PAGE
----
Basic elements in place, I started adding text. Again, I think the mixture of vertical and horizontal text would actually be highly unusual in a poster of this era. Ike’s name goes first, as vertical text is read right-to-left rather than left-to-right, although this change was made very last minute after I hired a translator from Fiverr to translate the tagline to the film. It, in the very blunt manner you’d expect, refers to ‘Sweden’s No.1 Porno Queen!’, Lindberg, and that ‘Japan’s Porn Queen Reiko Ike!’ answers her challenge. This, then, dictated the order of the main images. The rest of the tagline, which says something like ‘These two will fight elegantly, and gracefully make the flower bloom!’, was added to the lower part of the poster, in red to help with the colour balance.

Those border sections felt like they needed something additional – I downloaded a pattern maker from Adobe Stock and created a simple wave pattern that I felt evoked the period film trappings, and used the exact shade of dark brown of Ike’s hair as the dominant colour to try to ensure that it felt organically connected, and to evoke the narrower colour palettes of older posters with limited inking abilites. The dark blue was added purely to allow it to stand out, and to hopefully make some sense of the blue light flare that was in the best available close up I could source of Lindberg.

The importance of the Hanafuda cards – the gambling cards that carry the images of the deer, the boar, and the butterfly – was something I’d wanted to include. First, via a screenshot of the cards clutched in Ike’s father’s dying hand, but I didn’t think that it fit the layout I had to this point. I managed to find, on a US Embassy website of all places, a clear image of the cards on a plain background. I separated them, and laid them out in a space that had emerged to the left of the film’s title. Adding in the various logos that would somewhat allow this to pass as a genuine period poster, including the Toei logo in the bottom left and the registration mark in the bottom right, I felt the design itself was done.

To get a vintage print style, I first downloaded Studio 2am‘s Zine effect process, as I wasn’t sure where to start with creating a realistically aged print effect. Unfortunately, the dimensions of the standard version were too small. I retrofitted the various layers of filters and processes as best I could, most importantly a color halftone effect that helped to obliterate the pixellation of the source images. Among others, there is a sandstone texture, added noise, gaussian blurs, and finally the halftone effect, set to 4 pixels. This was then exported, and dropped into a new psd.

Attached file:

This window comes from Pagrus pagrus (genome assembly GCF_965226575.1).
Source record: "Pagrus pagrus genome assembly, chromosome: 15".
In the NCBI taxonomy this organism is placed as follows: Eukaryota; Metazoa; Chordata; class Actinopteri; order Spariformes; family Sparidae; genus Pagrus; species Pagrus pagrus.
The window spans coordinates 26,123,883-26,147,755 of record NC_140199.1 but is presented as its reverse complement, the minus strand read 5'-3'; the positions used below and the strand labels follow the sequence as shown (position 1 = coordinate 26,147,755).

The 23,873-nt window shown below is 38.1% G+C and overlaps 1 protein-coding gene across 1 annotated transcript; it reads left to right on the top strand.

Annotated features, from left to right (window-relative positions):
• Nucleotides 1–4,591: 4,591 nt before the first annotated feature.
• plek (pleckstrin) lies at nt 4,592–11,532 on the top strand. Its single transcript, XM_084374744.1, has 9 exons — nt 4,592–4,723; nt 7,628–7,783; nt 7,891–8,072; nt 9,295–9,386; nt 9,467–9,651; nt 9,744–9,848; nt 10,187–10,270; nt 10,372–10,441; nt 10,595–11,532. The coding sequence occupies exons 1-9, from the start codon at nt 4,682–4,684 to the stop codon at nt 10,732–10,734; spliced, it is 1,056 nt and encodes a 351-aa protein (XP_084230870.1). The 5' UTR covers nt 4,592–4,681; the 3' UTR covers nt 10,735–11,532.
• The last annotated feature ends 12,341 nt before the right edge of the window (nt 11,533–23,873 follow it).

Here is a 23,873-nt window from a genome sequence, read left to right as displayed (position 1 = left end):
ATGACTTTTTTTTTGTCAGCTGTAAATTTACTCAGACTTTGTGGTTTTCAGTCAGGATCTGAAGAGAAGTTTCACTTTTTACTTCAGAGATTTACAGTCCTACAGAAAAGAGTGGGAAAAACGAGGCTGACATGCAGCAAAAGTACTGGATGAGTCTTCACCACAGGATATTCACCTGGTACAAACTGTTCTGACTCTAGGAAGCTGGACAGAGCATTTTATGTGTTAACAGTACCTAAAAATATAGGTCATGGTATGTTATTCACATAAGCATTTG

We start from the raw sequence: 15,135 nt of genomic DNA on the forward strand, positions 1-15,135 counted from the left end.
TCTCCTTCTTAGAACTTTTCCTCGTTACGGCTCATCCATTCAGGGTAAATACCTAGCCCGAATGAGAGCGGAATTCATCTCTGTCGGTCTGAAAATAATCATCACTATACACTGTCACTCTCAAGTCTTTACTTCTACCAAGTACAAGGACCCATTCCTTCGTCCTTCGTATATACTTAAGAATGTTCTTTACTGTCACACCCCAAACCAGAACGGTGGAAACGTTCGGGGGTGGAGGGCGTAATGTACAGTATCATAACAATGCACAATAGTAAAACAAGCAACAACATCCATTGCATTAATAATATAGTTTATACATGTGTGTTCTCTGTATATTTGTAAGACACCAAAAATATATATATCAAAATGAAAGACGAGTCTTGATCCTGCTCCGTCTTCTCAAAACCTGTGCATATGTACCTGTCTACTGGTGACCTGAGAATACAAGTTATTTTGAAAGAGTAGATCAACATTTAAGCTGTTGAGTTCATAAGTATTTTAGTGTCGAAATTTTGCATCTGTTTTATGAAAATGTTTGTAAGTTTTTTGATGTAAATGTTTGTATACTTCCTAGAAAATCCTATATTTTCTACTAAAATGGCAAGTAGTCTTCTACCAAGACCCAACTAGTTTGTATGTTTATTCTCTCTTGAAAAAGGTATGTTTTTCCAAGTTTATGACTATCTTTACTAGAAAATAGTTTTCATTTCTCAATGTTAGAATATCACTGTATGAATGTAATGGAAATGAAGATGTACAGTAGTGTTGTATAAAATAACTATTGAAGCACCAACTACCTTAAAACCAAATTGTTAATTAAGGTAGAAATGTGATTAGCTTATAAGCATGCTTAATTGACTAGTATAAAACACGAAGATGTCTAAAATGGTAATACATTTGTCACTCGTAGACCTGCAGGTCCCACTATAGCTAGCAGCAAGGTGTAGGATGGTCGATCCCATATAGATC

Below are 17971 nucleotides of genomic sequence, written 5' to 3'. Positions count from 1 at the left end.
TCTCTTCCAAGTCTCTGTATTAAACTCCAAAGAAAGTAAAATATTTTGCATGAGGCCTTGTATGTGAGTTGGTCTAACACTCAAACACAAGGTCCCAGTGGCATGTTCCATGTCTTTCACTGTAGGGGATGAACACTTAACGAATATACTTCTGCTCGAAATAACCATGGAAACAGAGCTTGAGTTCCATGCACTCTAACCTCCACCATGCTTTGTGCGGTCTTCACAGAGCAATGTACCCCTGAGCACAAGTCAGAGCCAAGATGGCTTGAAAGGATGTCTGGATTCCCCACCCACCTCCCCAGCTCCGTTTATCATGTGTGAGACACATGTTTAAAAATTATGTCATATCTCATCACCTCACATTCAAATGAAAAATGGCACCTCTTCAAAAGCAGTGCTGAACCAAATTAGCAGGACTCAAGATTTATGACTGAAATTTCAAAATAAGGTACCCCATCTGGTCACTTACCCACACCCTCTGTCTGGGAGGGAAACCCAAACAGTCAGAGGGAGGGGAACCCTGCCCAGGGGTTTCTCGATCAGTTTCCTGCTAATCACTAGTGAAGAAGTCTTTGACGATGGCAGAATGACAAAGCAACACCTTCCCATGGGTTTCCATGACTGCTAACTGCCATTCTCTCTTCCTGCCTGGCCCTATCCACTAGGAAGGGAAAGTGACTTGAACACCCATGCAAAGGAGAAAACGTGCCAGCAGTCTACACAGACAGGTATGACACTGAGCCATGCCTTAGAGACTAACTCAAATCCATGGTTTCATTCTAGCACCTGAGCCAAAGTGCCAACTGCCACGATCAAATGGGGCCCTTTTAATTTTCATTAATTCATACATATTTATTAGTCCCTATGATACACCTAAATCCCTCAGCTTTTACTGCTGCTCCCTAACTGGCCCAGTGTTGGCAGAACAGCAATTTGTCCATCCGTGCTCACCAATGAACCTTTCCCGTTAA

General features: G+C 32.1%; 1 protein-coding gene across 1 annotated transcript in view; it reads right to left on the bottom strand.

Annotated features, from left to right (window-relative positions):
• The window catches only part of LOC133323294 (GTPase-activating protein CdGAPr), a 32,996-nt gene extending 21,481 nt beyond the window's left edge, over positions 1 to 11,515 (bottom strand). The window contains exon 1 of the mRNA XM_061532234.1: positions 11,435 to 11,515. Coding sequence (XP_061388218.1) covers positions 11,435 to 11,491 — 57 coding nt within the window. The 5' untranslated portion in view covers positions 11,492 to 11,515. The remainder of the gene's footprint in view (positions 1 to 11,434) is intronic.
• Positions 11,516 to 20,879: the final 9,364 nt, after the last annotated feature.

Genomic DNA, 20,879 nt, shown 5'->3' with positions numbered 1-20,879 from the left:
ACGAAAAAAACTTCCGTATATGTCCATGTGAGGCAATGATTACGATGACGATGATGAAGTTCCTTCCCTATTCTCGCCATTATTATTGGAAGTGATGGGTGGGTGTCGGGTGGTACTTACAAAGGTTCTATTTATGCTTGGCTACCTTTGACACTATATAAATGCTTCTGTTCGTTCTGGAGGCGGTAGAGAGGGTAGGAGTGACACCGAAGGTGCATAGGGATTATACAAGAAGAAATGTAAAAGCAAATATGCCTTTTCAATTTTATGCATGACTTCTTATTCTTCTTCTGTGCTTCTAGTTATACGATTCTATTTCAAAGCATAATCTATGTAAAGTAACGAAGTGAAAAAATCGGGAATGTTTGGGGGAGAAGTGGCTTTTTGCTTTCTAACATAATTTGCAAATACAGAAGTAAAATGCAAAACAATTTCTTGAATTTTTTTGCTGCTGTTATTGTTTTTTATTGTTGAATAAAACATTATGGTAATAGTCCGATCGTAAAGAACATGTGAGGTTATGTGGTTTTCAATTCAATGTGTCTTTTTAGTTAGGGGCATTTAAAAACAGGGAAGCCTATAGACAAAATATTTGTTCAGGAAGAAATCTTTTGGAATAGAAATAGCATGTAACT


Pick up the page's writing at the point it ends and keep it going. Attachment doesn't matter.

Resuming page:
I stitched together 4 creased paper overlays that I found on Adobe Effects – black screens that contained realistic paper fold damage – and shaped them to cover the image as needed, before using the eraser to avoid contaminating the image too much. I set this as a ‘screen’ layer, and added one more, different paper texture effect to offset the lightening that resulted with some darker paper grain.

Finally it was time to set up the print layout – I’ve ended up with slightly bizarre final dimensions, but was unwilling to affect the specific halftone pixel size by reducing the final exported image to fit a print border/bleed. I decided to add the English text based on a book I have of Japanese cult posters, Tokyo Cinegraphix, and allow for a wider border across the bottom edge. Each poster in that book has a little information block regarding the year of production, Japanese, and English translated titles. The book series is excellent, and highly recommended!